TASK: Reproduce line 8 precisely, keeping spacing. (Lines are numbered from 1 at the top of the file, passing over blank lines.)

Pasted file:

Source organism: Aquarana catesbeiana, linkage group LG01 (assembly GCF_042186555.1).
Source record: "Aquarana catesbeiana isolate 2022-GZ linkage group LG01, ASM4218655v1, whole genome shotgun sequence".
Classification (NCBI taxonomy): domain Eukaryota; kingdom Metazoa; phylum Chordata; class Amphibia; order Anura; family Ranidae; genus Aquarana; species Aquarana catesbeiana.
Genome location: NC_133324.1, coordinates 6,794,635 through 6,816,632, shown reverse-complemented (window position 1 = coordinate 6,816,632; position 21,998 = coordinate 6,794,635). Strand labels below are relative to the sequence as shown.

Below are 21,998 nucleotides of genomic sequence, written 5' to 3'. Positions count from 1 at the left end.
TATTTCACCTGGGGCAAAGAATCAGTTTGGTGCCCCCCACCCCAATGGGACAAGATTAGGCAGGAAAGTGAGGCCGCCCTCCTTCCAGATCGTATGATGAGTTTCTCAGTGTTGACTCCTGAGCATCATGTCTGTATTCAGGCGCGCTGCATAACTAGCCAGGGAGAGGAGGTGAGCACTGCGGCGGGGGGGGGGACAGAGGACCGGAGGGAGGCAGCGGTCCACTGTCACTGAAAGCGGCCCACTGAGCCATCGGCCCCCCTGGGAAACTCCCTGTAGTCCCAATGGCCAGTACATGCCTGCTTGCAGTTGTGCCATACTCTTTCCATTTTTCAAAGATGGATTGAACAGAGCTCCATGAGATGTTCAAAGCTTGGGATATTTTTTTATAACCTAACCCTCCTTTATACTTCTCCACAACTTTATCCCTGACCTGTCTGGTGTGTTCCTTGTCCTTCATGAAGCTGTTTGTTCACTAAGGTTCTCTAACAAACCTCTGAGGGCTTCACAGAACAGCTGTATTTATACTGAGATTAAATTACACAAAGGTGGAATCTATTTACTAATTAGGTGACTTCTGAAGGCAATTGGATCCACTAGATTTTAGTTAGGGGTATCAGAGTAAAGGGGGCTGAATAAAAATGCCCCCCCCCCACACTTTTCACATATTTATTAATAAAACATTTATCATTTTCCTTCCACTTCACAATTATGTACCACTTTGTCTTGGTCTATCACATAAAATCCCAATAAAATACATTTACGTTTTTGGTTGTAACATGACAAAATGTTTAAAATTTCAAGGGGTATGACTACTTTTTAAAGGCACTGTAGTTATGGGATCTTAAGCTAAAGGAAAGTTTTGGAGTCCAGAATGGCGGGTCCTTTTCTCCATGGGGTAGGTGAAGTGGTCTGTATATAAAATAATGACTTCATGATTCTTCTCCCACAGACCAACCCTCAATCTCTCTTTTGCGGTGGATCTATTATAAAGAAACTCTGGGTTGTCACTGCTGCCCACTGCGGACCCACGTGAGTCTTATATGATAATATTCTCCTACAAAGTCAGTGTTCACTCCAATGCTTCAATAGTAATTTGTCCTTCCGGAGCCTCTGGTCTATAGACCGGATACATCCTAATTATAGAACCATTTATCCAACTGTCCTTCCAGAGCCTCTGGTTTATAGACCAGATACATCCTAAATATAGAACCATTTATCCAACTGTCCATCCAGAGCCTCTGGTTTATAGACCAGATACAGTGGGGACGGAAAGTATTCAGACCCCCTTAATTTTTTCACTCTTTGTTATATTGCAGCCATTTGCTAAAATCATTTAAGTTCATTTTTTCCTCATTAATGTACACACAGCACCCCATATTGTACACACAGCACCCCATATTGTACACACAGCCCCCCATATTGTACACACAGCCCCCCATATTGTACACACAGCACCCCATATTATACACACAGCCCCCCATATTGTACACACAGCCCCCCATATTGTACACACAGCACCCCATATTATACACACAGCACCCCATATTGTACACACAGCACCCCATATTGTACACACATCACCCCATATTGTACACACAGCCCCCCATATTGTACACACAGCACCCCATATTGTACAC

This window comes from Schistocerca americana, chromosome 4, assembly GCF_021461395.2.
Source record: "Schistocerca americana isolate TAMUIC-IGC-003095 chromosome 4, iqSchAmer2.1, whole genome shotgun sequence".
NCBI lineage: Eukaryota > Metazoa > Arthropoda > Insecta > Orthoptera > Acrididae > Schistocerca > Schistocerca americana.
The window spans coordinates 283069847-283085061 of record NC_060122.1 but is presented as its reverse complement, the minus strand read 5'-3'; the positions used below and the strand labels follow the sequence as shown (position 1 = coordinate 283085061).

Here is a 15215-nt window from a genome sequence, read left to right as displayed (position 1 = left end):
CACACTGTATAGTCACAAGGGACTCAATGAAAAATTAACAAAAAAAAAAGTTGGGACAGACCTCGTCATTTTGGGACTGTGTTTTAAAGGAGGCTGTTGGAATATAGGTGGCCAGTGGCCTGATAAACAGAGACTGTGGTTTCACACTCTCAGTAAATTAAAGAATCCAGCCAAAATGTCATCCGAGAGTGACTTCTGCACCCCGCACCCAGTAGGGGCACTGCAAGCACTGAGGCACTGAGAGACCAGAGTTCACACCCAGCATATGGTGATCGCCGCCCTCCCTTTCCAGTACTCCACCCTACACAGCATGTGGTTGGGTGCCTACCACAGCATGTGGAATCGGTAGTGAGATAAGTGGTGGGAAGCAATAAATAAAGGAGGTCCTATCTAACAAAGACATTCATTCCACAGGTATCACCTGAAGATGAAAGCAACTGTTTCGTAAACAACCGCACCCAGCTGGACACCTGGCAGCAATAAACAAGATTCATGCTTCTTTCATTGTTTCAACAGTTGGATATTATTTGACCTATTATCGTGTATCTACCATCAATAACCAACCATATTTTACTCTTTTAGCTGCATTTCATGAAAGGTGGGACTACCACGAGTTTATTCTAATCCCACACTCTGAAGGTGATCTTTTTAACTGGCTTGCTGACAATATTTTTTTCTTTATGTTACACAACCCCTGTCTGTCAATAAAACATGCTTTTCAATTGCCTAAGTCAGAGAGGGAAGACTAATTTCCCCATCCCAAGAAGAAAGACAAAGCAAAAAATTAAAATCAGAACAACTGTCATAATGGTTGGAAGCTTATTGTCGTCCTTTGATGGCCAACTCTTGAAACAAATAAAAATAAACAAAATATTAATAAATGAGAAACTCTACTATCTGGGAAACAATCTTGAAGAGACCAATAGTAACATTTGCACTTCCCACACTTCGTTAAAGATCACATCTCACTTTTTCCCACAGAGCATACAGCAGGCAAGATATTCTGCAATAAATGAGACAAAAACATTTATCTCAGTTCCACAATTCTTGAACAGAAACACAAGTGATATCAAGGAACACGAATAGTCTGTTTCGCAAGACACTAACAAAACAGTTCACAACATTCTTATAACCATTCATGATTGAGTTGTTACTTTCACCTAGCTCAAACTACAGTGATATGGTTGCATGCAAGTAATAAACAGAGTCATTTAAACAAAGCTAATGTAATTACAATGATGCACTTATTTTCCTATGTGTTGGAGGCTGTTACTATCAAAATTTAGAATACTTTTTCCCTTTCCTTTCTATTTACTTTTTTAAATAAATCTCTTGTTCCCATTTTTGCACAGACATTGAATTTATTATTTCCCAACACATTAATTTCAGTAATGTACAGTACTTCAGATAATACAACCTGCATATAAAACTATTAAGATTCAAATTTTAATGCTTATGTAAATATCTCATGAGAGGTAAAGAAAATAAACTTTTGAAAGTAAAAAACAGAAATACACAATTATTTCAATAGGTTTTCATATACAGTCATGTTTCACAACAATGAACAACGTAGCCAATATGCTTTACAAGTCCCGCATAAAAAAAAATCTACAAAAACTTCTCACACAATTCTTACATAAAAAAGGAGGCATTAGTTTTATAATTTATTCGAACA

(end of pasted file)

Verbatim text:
Source record: "Schistocerca americana isolate TAMUIC-IGC-003095 chromosome 4, iqSchAmer2.1, whole genome shotgun sequence".